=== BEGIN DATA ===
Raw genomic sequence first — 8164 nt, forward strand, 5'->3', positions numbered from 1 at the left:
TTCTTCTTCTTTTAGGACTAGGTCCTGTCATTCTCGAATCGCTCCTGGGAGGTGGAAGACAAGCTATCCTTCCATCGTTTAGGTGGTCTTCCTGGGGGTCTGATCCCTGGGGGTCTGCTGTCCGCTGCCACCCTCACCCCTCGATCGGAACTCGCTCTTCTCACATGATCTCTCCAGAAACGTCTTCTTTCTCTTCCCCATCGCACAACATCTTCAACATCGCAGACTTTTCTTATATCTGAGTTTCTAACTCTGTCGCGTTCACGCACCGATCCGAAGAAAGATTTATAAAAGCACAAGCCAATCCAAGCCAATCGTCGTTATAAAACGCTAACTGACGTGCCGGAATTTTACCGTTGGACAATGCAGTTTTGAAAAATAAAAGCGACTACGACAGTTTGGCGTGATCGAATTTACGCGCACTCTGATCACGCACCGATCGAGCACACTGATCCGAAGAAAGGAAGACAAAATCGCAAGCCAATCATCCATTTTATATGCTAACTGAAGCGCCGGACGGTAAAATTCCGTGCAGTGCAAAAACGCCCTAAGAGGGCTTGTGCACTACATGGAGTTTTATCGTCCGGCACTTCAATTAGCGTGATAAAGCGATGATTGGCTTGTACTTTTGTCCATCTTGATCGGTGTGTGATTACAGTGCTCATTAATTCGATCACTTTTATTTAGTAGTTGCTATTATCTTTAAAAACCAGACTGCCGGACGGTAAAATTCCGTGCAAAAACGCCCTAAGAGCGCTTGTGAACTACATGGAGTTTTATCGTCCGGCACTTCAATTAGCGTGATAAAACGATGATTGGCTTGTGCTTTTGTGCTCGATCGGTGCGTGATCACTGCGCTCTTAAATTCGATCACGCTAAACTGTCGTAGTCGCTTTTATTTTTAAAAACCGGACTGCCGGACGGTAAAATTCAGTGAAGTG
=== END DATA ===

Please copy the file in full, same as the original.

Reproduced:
Raw genomic sequence first — 8164 nt, forward strand, 5'->3', positions numbered from 1 at the left:
TTCTTCTTCTTTTAGGACTAGGTCCTGTCATTCTCGAATCGCTCCTGGGAGGTGGAAGACAAGCTATCCTTCCATCGTTTAGGTGGTCTTCCTGGGGGTCTGATCCCTGGGGGTCTGCTGTCCGCTGCCACCCTCACCCCTCGATCGGAACTCGCTCTTCTCACATGATCTCTCCAGAAACGTCTTCTTTCTCTTCCCCATCGCACAACATCTTCAACATCGCAGACTTTTCTTATATCTGAGTTTCTAACTCTGTCGCGTTCACGCACCGATCCGAAGAAAGATTTATAAAAGCACAAGCCAATCCAAGCCAATCGTCGTTATAAAACGCTAACTGACGTGCCGGAATTTTACCGTTGGACAATGCAGTTTTGAAAAATAAAAGCGACTACGACAGTTTGGCGTGATCGAATTTACGCGCACTCTGATCACGCACCGATCGAGCACACTGATCCGAAGAAAGGAAGACAAAATCGCAAGCCAATCATCCATTTTATATGCTAACTGAAGCGCCGGACGGTAAAATTCCGTGCAGTGCAAAAACGCCCTAAGAGGGCTTGTGCACTACATGGAGTTTTATCGTCCGGCACTTCAATTAGCGTGATAAAGCGATGATTGGCTTGTACTTTTGTCCATCTTGATCGGTGTGTGATTACAGTGCTCATTAATTCGATCACTTTTATTTAGTAGTTGCTATTATCTTTAAAAACCAGACTGCCGGACGGTAAAATTCCGTGCAAAAACGCCCTAAGAGCGCTTGTGAACTACATGGAGTTTTATCGTCCGGCACTTCAATTAGCGTGATAAAACGATGATTGGCTTGTGCTTTTGTGCTCGATCGGTGCGTGATCACTGCGCTCTTAAATTCGATCACGCTAAACTGTCGTAGTCGCTTTTATTTTTAAAAACCGGACTGCCGGACGGTAAAATTCAGTGAAGTG